On Monday, Margaret Hoover, great-granddaughter of President Herbert Hoover, board member of the Hoover Institution at Stanford University, and CNN contributor, appeared alongside Sally Kohn, Sunny Hostin and Mel Robbins to hold up her hands while Hostin held the sign, “I Can’t Breathe,” a sign protesting supposed police racism and brutality.
Kohn tweeted out a screencap of the pose, sparking controversy around the Internet–given the combination of the “I Can’t Breathe” sign in honor of Eric Garner and the “Hands Up, Don’t Shoot” pose in honor of the fictionalized killing of Michael Brown (Brown was not killed with his hands up).
Now, Hoover has penned an opinion piece for CNN.com in which she explains that not only was she correct in assuming the poseur pose, the rest of the Republican Party should adopt her stance. “These protests,” she wrote, “are about citizens’ rattled faith in the fair delivery of justice. In any civil society, there’s a serious problem when confidence in the rule of law is shaken. Republicans who are committed to the stability of our society must acknowledge that these protests reflect real doubts in the equity of our criminal justice system.”
Hoover goes on to recognize that Officer Darren Wilson shouldn’t have been indicted in the killing of Michael Brown, and she admits that “hands up, don’t shoot” was based on a lie. But that doesn’t matter – it’s the message that matters: “First of all, facts matter… But right or wrong, ‘hands up’ has now fused with a larger movement…”
Right, a larger anti-police movement. One that Hoover, apparently, endorses.
She continues: “As a reform Republican who works for the GOP to broaden its base and reach new constituencies, I see no contradiction between supporting law enforcement and the policy solutions highlighted by these protestors.”
Of course, she can’t suggest what exactly the protesters want, since they have no idea other than expressing generalized anti-police rage. She pretends that protesters want body cameras and community policing, without significant evidence to that effect. But more importantly, Hoover writes, she received praise from “creative icons such as Shonda Rhimes… and Russell Simmons.” That would be the same Russell Simmons who threatened more extreme protests just a few days ago.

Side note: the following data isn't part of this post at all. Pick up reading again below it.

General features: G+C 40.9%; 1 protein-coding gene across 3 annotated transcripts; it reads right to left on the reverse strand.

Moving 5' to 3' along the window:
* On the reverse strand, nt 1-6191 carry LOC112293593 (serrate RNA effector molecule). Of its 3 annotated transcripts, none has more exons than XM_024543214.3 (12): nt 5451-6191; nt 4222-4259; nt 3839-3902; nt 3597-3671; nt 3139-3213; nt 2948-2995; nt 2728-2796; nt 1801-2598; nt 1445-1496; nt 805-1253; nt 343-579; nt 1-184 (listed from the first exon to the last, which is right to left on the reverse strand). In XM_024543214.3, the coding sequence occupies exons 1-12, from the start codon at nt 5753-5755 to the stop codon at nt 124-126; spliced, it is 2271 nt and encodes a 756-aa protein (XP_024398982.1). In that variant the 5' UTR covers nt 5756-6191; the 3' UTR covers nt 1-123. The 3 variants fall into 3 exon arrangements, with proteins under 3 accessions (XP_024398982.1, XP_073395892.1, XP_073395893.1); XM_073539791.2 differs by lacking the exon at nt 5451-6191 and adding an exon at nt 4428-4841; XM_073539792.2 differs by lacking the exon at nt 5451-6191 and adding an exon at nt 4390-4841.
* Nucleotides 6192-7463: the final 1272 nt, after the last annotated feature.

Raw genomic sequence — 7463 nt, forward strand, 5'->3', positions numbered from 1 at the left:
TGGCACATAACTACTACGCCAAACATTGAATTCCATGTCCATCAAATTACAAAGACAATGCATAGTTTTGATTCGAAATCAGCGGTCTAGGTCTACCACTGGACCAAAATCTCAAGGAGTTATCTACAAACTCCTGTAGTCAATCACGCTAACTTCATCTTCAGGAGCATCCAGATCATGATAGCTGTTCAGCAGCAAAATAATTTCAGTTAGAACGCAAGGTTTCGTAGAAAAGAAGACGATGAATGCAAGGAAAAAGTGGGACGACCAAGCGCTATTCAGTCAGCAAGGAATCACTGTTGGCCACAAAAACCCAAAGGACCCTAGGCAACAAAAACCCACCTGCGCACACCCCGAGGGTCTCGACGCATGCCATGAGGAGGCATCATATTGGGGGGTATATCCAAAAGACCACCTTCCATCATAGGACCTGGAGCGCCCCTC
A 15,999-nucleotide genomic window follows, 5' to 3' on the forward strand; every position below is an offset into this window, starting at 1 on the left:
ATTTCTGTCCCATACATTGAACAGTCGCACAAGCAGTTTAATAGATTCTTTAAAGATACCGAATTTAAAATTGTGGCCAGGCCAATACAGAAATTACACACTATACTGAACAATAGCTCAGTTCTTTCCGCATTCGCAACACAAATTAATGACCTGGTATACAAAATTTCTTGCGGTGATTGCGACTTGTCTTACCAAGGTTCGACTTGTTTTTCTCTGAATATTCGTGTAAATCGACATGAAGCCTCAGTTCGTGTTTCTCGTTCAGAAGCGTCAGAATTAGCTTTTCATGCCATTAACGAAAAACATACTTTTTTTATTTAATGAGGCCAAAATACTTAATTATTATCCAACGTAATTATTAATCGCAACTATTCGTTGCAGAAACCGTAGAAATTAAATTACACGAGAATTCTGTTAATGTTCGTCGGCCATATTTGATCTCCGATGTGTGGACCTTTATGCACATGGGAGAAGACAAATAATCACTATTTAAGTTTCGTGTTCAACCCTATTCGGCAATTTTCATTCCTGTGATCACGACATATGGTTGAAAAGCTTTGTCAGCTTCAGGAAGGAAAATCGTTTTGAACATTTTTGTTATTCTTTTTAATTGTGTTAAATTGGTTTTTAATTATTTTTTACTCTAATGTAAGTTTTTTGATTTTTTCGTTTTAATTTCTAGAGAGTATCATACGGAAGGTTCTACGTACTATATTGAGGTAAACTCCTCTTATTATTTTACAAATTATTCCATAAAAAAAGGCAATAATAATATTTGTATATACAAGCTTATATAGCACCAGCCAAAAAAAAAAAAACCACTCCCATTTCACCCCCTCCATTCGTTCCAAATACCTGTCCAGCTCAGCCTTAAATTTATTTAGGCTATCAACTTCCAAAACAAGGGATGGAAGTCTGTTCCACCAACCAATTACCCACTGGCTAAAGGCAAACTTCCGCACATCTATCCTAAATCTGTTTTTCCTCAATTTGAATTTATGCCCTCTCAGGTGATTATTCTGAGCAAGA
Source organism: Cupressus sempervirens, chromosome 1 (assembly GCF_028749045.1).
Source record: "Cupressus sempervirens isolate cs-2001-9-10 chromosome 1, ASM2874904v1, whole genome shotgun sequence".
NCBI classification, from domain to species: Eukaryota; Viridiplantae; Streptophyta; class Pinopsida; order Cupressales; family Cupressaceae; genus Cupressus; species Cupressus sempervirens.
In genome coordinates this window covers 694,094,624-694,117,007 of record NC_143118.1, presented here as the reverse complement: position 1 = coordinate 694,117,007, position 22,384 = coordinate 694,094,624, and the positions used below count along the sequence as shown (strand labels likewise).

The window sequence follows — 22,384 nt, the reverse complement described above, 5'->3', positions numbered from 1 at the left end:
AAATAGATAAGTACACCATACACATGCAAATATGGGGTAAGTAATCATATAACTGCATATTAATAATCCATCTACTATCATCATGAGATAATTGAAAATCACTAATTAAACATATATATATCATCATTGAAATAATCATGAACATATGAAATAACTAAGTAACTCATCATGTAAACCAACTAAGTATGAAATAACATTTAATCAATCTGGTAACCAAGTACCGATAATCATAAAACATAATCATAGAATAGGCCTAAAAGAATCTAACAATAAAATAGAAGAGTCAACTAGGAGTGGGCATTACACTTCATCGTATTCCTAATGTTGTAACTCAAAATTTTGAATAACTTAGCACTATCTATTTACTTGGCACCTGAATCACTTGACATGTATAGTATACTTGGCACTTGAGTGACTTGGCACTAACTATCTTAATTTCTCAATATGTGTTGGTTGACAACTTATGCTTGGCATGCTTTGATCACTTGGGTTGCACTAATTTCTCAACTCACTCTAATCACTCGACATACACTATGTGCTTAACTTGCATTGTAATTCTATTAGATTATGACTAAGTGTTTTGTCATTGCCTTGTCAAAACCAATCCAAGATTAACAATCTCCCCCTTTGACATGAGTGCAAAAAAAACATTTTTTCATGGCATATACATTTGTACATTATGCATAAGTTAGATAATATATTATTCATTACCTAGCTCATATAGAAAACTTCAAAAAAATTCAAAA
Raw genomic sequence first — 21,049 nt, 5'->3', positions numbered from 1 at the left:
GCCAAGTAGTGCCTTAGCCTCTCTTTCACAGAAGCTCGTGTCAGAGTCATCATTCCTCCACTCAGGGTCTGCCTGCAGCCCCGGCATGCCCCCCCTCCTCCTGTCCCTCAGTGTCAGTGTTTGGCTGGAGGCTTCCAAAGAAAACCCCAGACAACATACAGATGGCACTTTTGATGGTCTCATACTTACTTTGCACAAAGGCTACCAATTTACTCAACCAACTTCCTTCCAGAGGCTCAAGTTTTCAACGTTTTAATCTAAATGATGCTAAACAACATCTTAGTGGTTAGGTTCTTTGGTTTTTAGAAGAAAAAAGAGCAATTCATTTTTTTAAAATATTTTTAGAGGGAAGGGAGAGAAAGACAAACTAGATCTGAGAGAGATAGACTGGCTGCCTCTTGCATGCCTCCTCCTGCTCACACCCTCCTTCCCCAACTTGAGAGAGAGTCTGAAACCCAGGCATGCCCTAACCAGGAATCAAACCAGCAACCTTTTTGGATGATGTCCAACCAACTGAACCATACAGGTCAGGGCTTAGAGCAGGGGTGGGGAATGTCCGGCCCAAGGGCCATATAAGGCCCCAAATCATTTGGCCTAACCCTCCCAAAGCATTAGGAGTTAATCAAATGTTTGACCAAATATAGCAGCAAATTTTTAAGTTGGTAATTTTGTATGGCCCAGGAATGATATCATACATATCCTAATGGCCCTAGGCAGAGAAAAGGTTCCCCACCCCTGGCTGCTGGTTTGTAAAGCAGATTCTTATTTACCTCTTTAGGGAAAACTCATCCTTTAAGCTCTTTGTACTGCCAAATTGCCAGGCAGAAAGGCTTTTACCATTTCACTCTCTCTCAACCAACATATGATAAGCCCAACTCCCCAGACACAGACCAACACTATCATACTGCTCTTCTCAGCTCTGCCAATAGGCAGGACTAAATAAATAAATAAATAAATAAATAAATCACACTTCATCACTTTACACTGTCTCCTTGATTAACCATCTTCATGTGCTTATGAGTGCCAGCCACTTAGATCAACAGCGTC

Hoover bills herself as a new type of Republican. Of course, she’s hardly the first titular Republican descended from quasi-GOP royalty to dub herself thus–and earn the love of the mainstream media in the process.
There’s Meghan McCain, who believes herself to be on the vanguard of conservatism because she endorses same-sex marriage and enjoys sex (as opposed to all other conservatives, who apparently hate sex yet somehow reproduce quite often). Her brand of conservatism is so wildly successful that she has now starred in no less than two cancelled shows for Pivot. Thankfully, her father is a famous Senator who got crushed in a presidential election. Her fellow nepotism beneficiary, Abby Huntsman, stars on The Cycle on MSNBC. Helpfully, her father is a non-famous former governor who got crushed in the presidential primaries in 2012.
Unsurprisingly, Hoover, McCain, and Huntsman all cut an ad together in 2013 in favor of same-sex marriage. Clearly, they have their finger on the pulse of today’s conservative movement.
Interestingly, the nepotistic divide in the Republican Party seems to mirror the political divide. Aside from Senator Rand Paul (R-KY), whose politics fall outside the mainstream of Republican politics thanks to his isolationism, children of famous Republicans seem to embrace the notion that traditional conservatism is passé. Jeb Bush, son of the already-moderate George H.W., wants to move beyond conservative issues like federalism in education and border enforcement; Mitt Romney, son of moderate governor George, invented Obamacare in Massachusetts. Many of those who grew up comfortable with living off Republican largesse seem more than happy to jettison conservative ideology in favor of popularity among the jet set.
So long as the plaudits keep coming from members of the left, Margaret Hoover and her ilk will keep jabbering. Good thing great-grandpa handed her a name.
Ben Shapiro is Senior Editor-At-Large of Breitbart News and author of the new book, The People vs. Barack Obama: The Criminal Case Against The Obama Administration (Threshold Editions, June 10, 2014). He is also Editor-in-Chief of TruthRevolt.org. Follow Ben Shapiro on Twitter @benshapiro.